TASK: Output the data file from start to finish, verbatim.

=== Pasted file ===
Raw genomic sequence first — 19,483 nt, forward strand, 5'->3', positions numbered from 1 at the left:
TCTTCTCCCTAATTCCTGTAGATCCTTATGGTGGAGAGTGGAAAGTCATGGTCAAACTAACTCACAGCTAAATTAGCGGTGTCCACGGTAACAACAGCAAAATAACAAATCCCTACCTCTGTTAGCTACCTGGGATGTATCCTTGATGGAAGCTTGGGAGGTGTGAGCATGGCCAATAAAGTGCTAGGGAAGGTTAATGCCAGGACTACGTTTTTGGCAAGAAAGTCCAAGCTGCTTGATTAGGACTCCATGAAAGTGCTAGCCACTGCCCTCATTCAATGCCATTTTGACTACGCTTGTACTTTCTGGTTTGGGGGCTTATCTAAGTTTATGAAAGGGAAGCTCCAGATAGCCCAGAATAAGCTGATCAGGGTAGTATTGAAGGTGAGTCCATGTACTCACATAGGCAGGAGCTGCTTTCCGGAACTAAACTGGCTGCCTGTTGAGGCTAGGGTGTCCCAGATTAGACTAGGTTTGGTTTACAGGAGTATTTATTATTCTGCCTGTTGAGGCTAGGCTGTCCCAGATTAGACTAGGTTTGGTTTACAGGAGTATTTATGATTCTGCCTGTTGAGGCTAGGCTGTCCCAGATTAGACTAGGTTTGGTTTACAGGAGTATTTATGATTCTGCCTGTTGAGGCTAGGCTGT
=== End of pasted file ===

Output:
Raw genomic sequence first — 19,483 nt, forward strand, 5'->3', positions numbered from 1 at the left:
TCTTCTCCCTAATTCCTGTAGATCCTTATGGTGGAGAGTGGAAAGTCATGGTCAAACTAACTCACAGCTAAATTAGCGGTGTCCACGGTAACAACAGCAAAATAACAAATCCCTACCTCTGTTAGCTACCTGGGATGTATCCTTGATGGAAGCTTGGGAGGTGTGAGCATGGCCAATAAAGTGCTAGGGAAGGTTAATGCCAGGACTACGTTTTTGGCAAGAAAGTCCAAGCTGCTTGATTAGGACTCCATGAAAGTGCTAGCCACTGCCCTCATTCAATGCCATTTTGACTACGCTTGTACTTTCTGGTTTGGGGGCTTATCTAAGTTTATGAAAGGGAAGCTCCAGATAGCCCAGAATAAGCTGATCAGGGTAGTATTGAAGGTGAGTCCATGTACTCACATAGGCAGGAGCTGCTTTCCGGAACTAAACTGGCTGCCTGTTGAGGCTAGGGTGTCCCAGATTAGACTAGGTTTGGTTTACAGGAGTATTTATTATTCTGCCTGTTGAGGCTAGGCTGTCCCAGATTAGACTAGGTTTGGTTTACAGGAGTATTTATGATTCTGCCTGTTGAGGCTAGGCTGTCCCAGATTAGACTAGGTTTGGTTTACAGGAGTATTTATGATTCTGCCTGTTGAGGCTAGGCTGT